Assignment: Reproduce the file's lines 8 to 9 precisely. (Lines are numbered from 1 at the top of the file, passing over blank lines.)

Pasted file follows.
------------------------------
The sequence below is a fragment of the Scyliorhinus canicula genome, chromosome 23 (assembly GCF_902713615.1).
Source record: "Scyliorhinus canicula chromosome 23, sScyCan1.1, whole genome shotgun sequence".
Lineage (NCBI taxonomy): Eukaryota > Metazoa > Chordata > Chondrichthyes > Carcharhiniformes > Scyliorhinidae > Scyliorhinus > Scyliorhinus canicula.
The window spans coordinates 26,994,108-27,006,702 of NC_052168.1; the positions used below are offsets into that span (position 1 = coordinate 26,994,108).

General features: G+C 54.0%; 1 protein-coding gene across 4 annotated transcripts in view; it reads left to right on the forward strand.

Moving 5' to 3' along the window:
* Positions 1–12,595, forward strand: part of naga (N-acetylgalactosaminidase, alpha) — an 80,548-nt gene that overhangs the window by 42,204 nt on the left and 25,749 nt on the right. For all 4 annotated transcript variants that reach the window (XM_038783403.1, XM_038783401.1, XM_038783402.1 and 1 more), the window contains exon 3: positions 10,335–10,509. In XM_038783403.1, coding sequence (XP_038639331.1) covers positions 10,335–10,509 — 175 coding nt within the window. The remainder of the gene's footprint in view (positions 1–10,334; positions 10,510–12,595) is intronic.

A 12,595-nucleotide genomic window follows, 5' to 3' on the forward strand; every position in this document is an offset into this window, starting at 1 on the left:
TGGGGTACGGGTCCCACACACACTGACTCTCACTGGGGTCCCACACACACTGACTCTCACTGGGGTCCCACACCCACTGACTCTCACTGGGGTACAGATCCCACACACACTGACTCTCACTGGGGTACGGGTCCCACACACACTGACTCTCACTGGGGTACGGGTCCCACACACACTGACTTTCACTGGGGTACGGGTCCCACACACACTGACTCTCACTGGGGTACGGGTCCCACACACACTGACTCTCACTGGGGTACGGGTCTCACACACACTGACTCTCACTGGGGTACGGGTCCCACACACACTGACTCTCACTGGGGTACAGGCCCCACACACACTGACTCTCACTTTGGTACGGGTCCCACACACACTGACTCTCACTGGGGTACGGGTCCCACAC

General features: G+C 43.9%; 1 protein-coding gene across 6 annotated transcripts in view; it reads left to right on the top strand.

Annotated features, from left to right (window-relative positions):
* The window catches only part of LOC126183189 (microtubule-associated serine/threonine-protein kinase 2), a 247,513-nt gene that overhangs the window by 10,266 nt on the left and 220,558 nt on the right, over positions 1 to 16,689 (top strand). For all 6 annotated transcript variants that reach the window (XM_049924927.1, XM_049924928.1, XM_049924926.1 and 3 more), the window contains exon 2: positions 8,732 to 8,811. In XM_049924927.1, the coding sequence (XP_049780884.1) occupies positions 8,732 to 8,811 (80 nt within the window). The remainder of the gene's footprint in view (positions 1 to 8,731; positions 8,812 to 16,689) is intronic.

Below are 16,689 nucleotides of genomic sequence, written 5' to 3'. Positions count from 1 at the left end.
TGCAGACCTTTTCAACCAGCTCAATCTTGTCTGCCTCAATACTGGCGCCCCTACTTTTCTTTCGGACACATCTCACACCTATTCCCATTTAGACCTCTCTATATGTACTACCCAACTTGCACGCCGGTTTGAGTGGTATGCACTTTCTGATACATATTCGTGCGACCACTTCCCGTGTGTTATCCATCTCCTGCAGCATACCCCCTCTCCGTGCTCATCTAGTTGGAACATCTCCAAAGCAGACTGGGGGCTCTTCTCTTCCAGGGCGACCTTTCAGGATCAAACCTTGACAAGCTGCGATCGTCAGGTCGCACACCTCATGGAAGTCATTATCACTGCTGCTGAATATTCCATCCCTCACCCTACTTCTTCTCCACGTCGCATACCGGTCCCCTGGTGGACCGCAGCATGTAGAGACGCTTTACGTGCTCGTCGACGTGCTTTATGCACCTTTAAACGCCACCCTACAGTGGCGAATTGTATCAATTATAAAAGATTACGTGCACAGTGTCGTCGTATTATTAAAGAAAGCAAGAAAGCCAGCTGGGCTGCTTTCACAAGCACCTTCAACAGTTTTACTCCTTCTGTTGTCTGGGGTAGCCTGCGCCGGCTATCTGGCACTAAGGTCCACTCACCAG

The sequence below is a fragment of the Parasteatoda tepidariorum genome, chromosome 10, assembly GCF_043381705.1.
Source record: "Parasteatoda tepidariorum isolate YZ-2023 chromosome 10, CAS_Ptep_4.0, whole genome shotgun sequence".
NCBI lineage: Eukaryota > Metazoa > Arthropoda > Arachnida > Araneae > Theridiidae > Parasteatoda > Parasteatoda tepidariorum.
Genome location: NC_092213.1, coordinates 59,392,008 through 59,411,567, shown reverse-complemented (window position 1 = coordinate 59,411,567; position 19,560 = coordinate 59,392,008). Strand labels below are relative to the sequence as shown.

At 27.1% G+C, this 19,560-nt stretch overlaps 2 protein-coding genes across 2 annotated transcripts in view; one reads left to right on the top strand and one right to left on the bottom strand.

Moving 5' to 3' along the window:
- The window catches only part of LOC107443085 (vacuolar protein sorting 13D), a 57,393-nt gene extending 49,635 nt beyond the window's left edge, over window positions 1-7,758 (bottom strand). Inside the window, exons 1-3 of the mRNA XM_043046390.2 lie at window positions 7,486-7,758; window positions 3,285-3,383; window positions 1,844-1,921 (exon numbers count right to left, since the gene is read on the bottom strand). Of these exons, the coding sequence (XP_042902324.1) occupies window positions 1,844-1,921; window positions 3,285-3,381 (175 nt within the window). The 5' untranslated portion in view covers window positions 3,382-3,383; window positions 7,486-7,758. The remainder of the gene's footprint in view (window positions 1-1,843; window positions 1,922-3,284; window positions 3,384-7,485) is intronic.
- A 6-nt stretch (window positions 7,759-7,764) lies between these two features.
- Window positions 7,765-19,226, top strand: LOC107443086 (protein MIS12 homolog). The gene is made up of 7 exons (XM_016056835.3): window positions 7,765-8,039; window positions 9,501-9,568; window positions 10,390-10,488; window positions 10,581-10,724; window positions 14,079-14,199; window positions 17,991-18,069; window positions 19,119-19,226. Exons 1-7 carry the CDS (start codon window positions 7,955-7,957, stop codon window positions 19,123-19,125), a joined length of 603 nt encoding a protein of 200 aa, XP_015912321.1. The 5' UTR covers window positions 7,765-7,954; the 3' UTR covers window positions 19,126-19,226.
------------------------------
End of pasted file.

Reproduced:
A 12,595-nucleotide genomic window follows, 5' to 3' on the forward strand; every position in this document is an offset into this window, starting at 1 on the left:
TGGGGTACGGGTCCCACACACACTGACTCTCACTGGGGTCCCACACACACTGACTCTCACTGGGGTCCCACACCCACTGACTCTCACTGGGGTACAGATCCCACACACACTGACTCTCACTGGGGTACGGGTCCCACACACACTGACTCTCACTGGGGTACGGGTCCCACACACACTGACTTTCACTGGGGTACGGGTCCCACACACACTGACTCTCACTGGGGTACGGGTCCCACACACACTGACTCTCACTGGGGTACGGGTCTCACACACACTGACTCTCACTGGGGTACGGGTCCCACACACACTGACTCTCACTGGGGTACAGGCCCCACACACACTGACTCTCACTTTGGTACGGGTCCCACACACACTGACTCTCACTGGGGTACGGGTCCCACAC